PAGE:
9/11 andamp;#8212; 10 years later: Tahoe/Truckee locals reflect on one of Americaandamp;#8217;s darkest days | SierraSun.com

9/11 andamp;#8212; 10 years later: Tahoe/Truckee locals reflect on one of Americaandamp;#8217;s darkest days

Jason ShuehSierra Sun
New York City Manhattan night
Getty Images/iStockphoto | iStockphoto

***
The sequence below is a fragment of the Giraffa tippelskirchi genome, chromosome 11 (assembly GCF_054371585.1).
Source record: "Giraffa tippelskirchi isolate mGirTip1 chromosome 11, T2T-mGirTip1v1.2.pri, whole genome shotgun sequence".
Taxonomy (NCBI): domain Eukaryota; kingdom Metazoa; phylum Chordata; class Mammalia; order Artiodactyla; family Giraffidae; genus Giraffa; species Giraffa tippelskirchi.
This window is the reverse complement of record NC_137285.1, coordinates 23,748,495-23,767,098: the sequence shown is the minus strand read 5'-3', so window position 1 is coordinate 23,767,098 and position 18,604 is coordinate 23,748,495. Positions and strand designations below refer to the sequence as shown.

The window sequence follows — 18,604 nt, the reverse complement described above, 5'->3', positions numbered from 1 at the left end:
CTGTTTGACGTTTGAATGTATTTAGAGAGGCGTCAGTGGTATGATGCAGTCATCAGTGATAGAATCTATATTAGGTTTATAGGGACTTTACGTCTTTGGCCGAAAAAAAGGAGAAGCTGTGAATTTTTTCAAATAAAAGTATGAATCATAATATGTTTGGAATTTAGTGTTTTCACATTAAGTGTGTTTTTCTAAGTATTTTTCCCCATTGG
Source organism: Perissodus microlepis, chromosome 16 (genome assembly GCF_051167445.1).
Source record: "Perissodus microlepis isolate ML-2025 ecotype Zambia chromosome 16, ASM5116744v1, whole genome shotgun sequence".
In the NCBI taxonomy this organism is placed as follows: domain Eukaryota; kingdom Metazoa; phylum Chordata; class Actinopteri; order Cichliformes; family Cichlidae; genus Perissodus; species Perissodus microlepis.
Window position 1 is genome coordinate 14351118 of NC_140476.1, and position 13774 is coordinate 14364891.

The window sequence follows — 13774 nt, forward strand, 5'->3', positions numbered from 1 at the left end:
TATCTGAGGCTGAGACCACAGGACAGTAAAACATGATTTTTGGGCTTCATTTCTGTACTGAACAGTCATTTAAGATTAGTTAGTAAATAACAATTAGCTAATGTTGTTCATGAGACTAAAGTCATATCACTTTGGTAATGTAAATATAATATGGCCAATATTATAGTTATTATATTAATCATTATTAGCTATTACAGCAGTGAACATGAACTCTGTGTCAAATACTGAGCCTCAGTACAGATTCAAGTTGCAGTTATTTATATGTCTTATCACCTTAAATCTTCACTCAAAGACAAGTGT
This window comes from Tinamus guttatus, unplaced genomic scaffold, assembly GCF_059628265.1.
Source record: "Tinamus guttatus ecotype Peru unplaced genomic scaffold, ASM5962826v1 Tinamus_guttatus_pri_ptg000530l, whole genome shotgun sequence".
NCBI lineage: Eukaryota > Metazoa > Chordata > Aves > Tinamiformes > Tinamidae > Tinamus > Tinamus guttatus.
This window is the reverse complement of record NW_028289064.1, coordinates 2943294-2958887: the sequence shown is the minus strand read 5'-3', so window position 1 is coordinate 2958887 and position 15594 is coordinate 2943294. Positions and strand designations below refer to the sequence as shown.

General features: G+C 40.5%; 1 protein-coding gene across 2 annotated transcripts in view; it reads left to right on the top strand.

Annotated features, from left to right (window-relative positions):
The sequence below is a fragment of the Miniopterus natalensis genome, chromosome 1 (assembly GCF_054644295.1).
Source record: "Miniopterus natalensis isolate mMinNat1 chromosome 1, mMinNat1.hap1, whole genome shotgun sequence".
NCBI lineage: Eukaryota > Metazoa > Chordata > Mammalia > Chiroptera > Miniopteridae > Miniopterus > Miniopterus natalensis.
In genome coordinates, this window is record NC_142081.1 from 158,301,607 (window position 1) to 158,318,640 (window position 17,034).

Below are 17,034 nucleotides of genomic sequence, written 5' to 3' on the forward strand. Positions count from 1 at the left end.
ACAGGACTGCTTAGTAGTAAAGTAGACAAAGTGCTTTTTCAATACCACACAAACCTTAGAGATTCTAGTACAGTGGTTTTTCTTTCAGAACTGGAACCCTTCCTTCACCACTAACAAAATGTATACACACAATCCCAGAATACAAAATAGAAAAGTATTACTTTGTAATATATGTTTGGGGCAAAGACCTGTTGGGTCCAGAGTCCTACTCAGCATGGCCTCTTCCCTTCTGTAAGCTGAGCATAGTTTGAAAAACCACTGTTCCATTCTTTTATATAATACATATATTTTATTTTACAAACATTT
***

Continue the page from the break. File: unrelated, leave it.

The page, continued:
TAHOE-TRUCKEE, Calif. andamp;#8212; The anniversary is coming again, only days away, when on Sunday, Sept. 11, the nation will again mourn the fall of the Twin Towers and the series of al-Qaida attacks that drew the nation into the Middle East and perhaps forever changed the way Americans view their security.Despite the eventandamp;#8217;s distance and the passage of a decade, 9/11 is far from distant in the minds of Tahoe and Truckee locals who remember the day as surreal, or remember it only in terms of emotions andamp;#8212; words not enough for description.andamp;#8220;I was watching the news waiting for my daughter to take her to school … it was just unbelievable,andamp;#8221; said Interim Truckee Fire Chief Bob Bena.Being a first responder, Bena said watching the towers burn to the earth and the smoke clouds grow had an impact on him heandamp;#8217;ll never forget.andamp;#8220;You do understand what theyandamp;#8217;re doing. You have so much empathy because you know what theyandamp;#8217;re going through,andamp;#8221; Bena said. andamp;#8220;Itandamp;#8217;s hard for people to understand on the outside what first responders feel who work on the inside of emergencies.andamp;#8221;Tahoe Truckee Unified School District Superintendent Steve Jennings said he remembers he was at home, then in Paradise, Calif., working as a deputy superintendent, exercising and watching the news.andamp;#8220;My first thought was that it was a small airplane that got too close to the building and hit, and things started evolving from there,andamp;#8221; said Jennings. andamp;#8220;It was hard for me to comprehend.andamp;#8221;Going into work later that day, Jennings said he remembers his superintendent steadfastly monitoring television coverage while at the same time trying to ensure his son, who worked in New York, was safe.andamp;#8220;It took him a while to find out if his son was OK,andamp;#8221; said Jennings.Truckee-Donner Recreation andamp; Parks District board member Peter Werbel said he shared a feeling of wordless shock when a friend called him to tell him to turn on the TV.andamp;#8220;My first reaction was andamp;#8216;what do you mean were being attacked?andamp;#8217; And then I turned on the TV and I said andamp;#8216;oh my God and I canandamp;#8217;t believe this,andamp;#8217;andamp;#8221; Werbel said.However, it was the wars that followed that made the biggest impact, Werbel said, especially a funeral he was called to attend of a friendandamp;#8217;s son whoandamp;#8217;d served the military and died in Afghanistan.andamp;#8220;I hope I have to never go to another military funeral,andamp;#8221; said Werbel.Truckee Town Manager Tony Lashbrook was also watching the news before work. When the planes hit, Lashbrook said after the shock subsided, he said to himself the act could not have been an accident and remembers the day as one punctuated with resident fears and concerns.andamp;#8220;It certainly rocked my sense of security … it certainly has changed the mindset of community and the nation since then,andamp;#8221; said Lashbrook, adding that it reminded him of when the nation went through the Vietnam War.TTUSD Area 1 Trustee Kim Szczurek said at the time she was working in Incline Village as the administration chief for the North Lake Tahoe Fire Protection District. Viewing the tragedy as an emergency responder was intensely personal.andamp;#8220;I think there has been a profound change in our perception of our vulnerability and perhaps how small the world is,andamp;#8221; she said.Looking at her own family, Szczurek said terrorism was a reality with which she never had to deal; however, it is now for her children and those growing up in this generation.andamp;#8220;Thatandamp;#8217;s part of their life now,andamp;#8221; she said.Chelsea Walterscheid, Truckee Donner Historical Society president, remembers the day vividly in a personal way, as her friend who works as flight attendant shared her experience as all of the planes ground to a halt nationwide and communities began offering support in masse.Walterscheid said her friendandamp;#8217;s account told her it was an event which, for a small moment in time, galvanized Americans to see themselves not as separate individuals, but only as one nation.andamp;#8220;It was playing on every channel,andamp;#8221; Walterscheid said.Yet, perhaps one of the most vivid accounts from a national perspective wasnandamp;#8217;t the chatter of televisions or the profusion of printed news, but rather, a solemn silence that saturated the American landscape.Isabelle Rodriguez, executive director of the Boys and Girls Club in Kings Beach, had a unique glimpse of this phenomenon as it spread throughout the nation.Rodriguez, who was working in Washington, D.C., at the time, was in Nevada on business, and she was to return to Washington on Sept. 11, 2001.With flights grounded, and determined to get home, Rodriguez said she rented a car to drive home on a cross-country trip. andamp;#8220;It was one of the most eeriest of feelings in my life … there was a quietness in every community,andamp;#8221; she said, as hotels were filled with grounded air passengers, and communities held their breath under the developing news.When she reached Washington, thatandamp;#8217;s when the everything came to a climax, she said, not by the commotion but by the atmosphere itself.andamp;#8220;I donandamp;#8217;t even have the words to describe it. I just want to say it was eerie, the air felt heavy,andamp;#8221; she said. andamp;#8220;The nationandamp;#8217;s capital was so quiet you could hear a pin drop.andamp;#8217;